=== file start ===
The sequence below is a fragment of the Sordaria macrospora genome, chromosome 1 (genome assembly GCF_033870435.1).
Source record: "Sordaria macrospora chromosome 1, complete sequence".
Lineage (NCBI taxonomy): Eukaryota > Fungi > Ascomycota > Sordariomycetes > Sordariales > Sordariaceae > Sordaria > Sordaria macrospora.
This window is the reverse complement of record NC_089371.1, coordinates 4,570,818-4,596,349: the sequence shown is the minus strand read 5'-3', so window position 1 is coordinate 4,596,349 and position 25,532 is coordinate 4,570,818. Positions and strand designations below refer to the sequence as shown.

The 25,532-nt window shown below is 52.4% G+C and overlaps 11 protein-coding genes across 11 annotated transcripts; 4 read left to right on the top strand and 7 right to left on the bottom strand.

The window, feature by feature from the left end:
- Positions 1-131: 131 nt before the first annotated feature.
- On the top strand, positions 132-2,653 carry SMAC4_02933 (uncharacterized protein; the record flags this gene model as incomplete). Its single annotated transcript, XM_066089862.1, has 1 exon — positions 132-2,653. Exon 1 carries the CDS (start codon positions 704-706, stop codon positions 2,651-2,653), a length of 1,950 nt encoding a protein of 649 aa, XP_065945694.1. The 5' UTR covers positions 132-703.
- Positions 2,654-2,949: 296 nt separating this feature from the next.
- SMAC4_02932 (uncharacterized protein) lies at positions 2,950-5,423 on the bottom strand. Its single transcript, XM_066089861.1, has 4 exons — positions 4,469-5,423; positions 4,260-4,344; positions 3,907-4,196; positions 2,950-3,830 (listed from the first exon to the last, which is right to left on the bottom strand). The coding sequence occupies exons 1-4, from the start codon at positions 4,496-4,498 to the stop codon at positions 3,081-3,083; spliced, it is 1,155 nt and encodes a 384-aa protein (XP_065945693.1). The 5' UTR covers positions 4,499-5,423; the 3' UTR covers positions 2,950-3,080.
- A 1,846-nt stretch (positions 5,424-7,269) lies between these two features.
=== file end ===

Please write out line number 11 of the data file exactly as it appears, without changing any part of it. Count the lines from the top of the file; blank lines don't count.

- A 1,846-nt stretch (positions 5,424-7,269) lies between these two features.